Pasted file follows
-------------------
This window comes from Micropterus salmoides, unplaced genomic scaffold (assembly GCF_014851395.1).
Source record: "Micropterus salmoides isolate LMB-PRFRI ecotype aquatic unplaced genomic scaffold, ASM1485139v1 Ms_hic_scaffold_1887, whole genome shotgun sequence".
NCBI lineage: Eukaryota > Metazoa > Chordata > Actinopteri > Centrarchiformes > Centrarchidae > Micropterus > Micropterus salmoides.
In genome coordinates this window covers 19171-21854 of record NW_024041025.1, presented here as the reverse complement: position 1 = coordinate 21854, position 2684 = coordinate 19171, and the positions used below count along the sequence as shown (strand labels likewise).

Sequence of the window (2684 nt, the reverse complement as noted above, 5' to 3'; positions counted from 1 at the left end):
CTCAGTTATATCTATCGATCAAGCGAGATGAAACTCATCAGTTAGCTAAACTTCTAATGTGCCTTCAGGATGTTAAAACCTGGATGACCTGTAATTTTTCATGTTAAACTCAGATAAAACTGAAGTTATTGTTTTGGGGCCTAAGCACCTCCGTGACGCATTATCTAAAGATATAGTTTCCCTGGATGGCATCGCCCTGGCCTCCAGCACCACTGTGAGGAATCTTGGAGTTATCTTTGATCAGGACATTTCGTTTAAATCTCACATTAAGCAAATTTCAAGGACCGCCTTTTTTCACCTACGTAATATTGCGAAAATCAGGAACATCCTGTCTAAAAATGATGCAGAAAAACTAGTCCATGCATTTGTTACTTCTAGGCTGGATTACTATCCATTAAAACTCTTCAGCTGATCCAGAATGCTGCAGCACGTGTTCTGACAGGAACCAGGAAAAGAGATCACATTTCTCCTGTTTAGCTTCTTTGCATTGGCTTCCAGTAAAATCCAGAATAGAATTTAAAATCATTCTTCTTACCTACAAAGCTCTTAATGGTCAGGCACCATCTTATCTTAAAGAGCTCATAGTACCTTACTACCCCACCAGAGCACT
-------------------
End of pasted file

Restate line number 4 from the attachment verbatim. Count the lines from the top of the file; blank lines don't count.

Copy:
In genome coordinates this window covers 19171-21854 of record NW_024041025.1, presented here as the reverse complement: position 1 = coordinate 21854, position 2684 = coordinate 19171, and the positions used below count along the sequence as shown (strand labels likewise).